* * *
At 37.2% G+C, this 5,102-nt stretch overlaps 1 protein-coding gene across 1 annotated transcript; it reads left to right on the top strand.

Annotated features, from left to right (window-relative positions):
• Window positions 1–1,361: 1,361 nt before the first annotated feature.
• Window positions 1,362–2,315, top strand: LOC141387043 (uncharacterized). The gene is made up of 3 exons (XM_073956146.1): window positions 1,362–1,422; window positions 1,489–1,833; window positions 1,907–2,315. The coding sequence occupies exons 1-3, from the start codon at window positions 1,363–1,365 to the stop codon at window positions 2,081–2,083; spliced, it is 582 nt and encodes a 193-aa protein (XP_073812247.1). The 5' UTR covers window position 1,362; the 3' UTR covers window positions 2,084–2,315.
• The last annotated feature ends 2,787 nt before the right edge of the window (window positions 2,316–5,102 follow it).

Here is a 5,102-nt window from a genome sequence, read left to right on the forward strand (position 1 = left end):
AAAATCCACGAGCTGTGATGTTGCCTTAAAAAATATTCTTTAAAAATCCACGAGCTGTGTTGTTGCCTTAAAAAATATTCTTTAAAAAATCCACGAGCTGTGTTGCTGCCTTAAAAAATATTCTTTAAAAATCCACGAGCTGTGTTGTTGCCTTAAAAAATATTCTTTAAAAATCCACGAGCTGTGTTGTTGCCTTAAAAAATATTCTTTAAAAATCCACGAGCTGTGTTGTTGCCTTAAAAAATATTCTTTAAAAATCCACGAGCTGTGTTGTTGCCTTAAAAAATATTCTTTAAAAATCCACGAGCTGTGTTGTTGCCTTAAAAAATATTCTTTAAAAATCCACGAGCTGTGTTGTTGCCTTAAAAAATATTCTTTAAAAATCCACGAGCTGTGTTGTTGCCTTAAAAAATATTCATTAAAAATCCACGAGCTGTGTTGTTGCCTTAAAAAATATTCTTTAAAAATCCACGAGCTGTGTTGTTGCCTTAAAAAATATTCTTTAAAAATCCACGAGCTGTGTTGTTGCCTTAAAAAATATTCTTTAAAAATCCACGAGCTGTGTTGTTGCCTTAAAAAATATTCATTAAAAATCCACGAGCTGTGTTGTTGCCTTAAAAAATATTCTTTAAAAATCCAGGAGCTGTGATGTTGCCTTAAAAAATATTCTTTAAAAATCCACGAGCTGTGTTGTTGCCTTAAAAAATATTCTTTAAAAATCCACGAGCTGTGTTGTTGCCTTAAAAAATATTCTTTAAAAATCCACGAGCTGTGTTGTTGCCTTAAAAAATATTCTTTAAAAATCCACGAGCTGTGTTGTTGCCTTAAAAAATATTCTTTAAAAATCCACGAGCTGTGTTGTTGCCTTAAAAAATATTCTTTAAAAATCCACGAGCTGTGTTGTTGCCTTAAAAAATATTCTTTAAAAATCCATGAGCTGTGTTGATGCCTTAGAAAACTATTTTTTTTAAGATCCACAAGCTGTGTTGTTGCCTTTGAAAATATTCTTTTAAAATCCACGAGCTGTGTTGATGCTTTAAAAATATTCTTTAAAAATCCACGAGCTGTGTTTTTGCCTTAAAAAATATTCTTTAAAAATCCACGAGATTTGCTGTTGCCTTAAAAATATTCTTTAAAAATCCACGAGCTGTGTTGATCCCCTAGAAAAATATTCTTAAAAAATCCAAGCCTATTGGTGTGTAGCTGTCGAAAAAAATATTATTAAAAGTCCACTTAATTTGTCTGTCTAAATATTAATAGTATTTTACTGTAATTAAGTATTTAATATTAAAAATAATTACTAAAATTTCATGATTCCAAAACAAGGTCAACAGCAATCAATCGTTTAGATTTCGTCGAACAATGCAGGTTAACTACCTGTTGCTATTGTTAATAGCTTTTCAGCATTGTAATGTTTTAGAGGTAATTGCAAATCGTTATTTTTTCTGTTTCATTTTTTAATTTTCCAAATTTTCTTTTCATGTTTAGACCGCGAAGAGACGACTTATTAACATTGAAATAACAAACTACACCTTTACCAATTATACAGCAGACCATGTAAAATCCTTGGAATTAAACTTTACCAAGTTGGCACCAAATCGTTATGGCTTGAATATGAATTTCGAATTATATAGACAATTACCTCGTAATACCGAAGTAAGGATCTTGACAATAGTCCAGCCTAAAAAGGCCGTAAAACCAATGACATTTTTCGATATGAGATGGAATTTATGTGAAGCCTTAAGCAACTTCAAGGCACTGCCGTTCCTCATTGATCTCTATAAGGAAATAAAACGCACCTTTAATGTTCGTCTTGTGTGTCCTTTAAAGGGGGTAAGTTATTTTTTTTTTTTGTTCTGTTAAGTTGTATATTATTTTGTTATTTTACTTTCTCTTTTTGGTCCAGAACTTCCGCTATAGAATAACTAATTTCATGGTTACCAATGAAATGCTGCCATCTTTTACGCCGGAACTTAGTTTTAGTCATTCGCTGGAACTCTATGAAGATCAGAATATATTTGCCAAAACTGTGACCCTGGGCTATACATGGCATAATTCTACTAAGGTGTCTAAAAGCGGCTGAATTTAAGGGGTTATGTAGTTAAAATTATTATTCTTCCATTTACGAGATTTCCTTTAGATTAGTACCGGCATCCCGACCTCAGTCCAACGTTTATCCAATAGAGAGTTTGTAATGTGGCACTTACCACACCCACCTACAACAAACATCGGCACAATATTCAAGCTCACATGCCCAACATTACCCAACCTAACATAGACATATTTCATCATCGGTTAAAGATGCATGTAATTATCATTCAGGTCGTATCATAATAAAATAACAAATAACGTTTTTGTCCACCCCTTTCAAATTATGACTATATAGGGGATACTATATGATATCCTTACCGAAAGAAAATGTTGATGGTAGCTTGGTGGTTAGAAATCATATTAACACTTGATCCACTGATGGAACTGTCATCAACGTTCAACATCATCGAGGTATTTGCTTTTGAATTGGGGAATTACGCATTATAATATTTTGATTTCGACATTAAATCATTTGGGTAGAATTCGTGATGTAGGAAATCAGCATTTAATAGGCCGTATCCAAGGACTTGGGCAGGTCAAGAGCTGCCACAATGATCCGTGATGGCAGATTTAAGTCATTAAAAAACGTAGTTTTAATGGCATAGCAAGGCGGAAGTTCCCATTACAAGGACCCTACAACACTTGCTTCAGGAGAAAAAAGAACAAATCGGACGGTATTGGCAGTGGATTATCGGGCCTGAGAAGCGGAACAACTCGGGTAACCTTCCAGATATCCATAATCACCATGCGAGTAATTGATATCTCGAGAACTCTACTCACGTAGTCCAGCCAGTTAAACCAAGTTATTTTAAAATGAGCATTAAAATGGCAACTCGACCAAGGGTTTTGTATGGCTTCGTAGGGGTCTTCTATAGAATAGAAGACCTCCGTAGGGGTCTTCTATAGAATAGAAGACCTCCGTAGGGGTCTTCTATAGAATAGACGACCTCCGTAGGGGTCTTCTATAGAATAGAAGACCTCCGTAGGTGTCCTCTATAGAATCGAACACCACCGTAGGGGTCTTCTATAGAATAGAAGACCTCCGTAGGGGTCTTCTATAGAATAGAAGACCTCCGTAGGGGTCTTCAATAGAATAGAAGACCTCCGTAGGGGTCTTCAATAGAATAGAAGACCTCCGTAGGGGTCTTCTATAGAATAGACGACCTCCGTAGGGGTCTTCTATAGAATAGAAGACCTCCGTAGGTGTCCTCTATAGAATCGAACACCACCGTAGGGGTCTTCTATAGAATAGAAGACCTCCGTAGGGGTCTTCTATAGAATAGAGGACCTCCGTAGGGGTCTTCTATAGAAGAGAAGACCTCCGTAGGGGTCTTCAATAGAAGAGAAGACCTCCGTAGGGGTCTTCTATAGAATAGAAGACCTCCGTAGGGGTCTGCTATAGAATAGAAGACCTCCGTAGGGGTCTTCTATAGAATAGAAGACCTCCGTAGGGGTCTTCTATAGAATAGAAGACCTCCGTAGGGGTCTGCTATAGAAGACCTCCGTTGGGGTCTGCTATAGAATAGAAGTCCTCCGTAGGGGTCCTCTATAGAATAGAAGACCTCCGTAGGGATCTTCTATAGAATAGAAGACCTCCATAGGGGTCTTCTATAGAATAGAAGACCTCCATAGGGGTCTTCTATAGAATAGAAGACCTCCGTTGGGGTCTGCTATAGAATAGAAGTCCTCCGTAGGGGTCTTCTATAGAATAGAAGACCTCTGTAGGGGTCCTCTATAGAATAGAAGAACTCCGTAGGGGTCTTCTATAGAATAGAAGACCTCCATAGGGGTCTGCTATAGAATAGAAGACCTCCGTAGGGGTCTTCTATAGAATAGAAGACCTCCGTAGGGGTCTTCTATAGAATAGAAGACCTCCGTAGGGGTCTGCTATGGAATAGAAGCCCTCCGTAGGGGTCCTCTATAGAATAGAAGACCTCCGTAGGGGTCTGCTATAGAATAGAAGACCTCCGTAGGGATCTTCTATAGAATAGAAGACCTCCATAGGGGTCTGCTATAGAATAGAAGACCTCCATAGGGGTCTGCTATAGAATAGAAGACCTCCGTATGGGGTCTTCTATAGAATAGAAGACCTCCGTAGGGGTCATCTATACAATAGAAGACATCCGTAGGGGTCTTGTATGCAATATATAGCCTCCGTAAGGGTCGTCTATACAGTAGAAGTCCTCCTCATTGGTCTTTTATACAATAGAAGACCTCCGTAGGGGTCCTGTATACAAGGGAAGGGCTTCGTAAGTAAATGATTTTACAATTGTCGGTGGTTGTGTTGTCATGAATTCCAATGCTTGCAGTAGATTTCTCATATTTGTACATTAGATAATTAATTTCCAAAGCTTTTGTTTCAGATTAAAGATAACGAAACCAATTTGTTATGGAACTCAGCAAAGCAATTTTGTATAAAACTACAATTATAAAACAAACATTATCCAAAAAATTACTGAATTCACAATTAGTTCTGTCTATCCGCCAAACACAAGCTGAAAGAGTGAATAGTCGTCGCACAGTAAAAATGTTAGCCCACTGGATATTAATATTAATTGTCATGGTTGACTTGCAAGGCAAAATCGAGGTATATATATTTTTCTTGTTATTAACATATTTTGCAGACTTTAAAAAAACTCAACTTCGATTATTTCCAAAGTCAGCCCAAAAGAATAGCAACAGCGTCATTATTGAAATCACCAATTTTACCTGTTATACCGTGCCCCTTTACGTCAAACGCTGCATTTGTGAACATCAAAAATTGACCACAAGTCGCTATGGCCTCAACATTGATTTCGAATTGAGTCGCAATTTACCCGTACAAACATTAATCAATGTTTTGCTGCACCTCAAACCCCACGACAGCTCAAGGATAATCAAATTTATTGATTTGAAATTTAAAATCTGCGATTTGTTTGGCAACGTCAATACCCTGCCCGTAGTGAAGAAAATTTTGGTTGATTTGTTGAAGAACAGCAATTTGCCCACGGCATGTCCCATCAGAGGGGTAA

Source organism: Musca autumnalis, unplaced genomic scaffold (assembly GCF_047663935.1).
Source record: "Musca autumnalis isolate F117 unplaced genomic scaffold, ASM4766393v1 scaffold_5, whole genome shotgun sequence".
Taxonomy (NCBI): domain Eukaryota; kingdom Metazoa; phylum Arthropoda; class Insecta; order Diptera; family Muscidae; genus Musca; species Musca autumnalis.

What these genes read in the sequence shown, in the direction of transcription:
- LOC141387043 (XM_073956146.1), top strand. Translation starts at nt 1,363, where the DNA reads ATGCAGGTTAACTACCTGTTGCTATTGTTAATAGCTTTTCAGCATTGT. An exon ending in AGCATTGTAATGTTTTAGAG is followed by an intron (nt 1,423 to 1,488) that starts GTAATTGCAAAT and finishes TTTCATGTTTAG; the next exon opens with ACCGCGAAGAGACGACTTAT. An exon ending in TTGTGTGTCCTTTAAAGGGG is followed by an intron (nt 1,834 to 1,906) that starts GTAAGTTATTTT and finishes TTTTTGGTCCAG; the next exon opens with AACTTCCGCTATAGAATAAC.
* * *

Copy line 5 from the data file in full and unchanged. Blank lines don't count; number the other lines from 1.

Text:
• The last annotated feature ends 2,787 nt before the right edge of the window (window positions 2,316–5,102 follow it).